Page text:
Rep. Devin Nunes (R-CA), the previous chair of the House Intelligence Committee, filed a lawsuit Monday against The McClatchy Company for reporting he says was designed to derail his committee’s investigation into how the FBI handled investigations into Hillary Clinton’s private email use and Russia’s interference in the 2016 U.S. election.
The lawsuit, obtained by Fox News and filed in Virginia, focused heavily on one particular article from McClatchy reporter MacKenzie Mays, titled “A yacht, cocaine, prostitutes: Winery partly owned by Nunes sued after fundraiser event.”
The article was published in 2018 but featured events that took place in 2015 and had nothing to do with Nunes. Nunes, according to the lawsuit “was (and is) a limited partner of the Alpha Omega Winery.” During a charity event, a third party auctioned off use of the yacht. Those who won the auction went on to use the yacht for a party that allegedly included the use of cocaine and underage prostitutes. An employee of Alpha Omega Winery went on to sue the company because of the event, Nunes’ lawsuit says.
The lawsuit goes on to claim that McClatchy knowingly published false information about the event in order to smear Nunes. For example, the McClatchy article stated that guests on board the yacht were “top investors” in the winery, even though Alpha Omega released a statement in 2016 saying “No one in the group had any personal or business connection to the winery or its owners, and no Alpha Omega staff knew anyone in the group.”
Also in the article, according to Nunes’ lawsuit, McClatchy claimed that it was “unclear … if he [Nunes] was … affiliated with the fundraiser.” Nunes claims in the lawsuit that McClatchy had been informed by Alpha Omega “that Nunes had no affiliation whatsoever with the event.”
Further, the article originally stated that Alpha Omega sold wine to “Russian clients while the congressman was at the helm of a federal investigation of Russian meddling into the presidential election.” Nunes claims in the lawsuit that McClatchy then edited this part of the article twice – the second time as a “stealth edit” which removed the claim that the wine sale occurred “while” Nunes was investigating Russian collusion, but that the discovery of the wine sale – which actually happened in 2013 – occurred while Nunes was conducting the investigation.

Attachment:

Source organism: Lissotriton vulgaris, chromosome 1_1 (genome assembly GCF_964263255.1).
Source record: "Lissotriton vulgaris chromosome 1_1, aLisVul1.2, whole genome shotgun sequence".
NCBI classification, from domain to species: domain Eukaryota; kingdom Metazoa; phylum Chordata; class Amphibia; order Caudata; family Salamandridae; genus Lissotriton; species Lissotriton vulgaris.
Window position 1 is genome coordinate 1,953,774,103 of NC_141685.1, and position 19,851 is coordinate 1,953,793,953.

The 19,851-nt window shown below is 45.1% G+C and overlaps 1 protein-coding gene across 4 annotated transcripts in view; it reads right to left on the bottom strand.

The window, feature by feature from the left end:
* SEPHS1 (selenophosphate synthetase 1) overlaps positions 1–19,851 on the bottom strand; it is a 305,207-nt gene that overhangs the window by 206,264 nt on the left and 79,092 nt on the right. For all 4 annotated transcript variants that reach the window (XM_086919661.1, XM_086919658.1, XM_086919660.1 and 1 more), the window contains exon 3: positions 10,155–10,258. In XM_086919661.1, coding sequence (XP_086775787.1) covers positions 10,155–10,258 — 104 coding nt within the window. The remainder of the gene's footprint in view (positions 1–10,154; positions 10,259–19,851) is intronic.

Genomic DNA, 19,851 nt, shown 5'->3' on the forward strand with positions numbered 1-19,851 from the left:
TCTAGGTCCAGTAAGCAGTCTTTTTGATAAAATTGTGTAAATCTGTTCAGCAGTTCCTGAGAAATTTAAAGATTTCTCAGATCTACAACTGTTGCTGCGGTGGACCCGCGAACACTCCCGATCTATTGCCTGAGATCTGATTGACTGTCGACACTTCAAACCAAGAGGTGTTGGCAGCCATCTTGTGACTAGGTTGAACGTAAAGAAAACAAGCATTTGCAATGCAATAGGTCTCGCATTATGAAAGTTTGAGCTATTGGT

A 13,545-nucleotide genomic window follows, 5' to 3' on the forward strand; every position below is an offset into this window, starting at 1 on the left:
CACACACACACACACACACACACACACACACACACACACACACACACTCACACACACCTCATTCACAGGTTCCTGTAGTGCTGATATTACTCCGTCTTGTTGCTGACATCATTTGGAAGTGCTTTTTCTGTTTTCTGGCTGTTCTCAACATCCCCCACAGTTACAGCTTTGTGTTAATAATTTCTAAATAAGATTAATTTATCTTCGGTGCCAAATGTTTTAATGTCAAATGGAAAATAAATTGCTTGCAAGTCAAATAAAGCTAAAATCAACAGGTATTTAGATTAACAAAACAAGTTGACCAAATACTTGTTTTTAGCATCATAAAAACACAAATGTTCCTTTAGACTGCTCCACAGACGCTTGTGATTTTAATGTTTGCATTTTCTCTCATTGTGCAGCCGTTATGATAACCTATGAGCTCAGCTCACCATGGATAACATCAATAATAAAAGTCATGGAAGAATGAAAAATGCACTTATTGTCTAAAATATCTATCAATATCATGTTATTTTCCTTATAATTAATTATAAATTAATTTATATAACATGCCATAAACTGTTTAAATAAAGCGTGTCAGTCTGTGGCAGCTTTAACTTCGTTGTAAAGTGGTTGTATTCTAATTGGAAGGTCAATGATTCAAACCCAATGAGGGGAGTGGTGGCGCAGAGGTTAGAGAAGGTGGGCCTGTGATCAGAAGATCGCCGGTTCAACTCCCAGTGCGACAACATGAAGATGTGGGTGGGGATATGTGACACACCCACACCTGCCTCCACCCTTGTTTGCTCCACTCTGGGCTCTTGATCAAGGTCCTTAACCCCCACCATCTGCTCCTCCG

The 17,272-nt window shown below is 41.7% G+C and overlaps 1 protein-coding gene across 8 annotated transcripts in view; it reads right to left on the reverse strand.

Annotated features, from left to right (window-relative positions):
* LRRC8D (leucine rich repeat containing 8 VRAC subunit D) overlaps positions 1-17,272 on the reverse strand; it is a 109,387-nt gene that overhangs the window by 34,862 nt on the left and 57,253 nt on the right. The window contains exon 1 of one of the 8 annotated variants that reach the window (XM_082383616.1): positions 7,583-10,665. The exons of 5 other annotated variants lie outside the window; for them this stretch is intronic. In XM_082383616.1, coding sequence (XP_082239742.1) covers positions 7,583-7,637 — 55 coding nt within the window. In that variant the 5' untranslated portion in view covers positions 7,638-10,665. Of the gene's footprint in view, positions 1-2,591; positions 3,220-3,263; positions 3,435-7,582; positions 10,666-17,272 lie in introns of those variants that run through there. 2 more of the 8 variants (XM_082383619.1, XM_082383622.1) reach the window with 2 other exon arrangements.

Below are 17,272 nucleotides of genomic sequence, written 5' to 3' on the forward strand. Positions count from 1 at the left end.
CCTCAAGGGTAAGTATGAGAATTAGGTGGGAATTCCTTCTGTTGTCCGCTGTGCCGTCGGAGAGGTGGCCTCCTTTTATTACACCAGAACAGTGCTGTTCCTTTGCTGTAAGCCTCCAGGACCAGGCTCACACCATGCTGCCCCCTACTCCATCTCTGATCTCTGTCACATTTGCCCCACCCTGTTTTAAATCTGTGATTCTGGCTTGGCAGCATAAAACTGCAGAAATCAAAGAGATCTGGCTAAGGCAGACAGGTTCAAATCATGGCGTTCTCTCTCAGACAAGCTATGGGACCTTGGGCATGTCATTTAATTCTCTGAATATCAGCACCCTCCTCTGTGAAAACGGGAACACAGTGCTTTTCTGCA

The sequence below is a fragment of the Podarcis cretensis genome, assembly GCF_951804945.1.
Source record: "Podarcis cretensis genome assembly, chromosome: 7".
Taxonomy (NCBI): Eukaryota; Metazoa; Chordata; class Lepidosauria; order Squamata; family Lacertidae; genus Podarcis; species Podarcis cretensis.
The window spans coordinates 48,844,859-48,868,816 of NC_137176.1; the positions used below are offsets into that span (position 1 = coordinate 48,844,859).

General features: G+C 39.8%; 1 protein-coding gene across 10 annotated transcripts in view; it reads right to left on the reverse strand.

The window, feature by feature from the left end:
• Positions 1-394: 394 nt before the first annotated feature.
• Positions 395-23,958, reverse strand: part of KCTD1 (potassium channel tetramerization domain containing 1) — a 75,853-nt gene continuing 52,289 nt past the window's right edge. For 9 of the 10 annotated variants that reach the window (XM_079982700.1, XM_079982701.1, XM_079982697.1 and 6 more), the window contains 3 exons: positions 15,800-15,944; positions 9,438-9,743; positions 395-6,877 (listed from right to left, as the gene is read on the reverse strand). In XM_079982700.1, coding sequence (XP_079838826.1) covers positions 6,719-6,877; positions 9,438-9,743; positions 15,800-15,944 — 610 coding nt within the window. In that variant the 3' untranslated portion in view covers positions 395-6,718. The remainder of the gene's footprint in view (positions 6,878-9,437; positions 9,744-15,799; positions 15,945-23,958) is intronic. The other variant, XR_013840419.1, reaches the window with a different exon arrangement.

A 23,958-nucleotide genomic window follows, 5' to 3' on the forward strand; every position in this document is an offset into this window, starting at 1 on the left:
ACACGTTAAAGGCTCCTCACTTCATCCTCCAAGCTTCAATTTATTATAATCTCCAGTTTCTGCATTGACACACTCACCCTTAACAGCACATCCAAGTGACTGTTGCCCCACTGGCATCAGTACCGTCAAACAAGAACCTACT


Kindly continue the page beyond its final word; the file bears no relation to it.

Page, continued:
Nunes previously filed a lawsuit against Twitter for silencing conservatives but allowing smear campaigns to take place against Republicans like himself. In that lawsuit, he listed political consultant Liz Mair as a defendant for tweets she had put out against the congressman. Mair is also included as a defendant in the McClatchy lawsuit, which claims she was behind the yacht party narrative.
Using political opposition research and tenuous connections to smear a political candidate is nothing new. News outlets have been printing similar articles since the beginning of the press. This reporter has been pitched numerous times with such information. It’s difficult to see Nunes lawsuit going anywhere – or him receiving the requested $150 million in damages from McClatchy – but it may shine a light on this deceptive practice by “journalists.”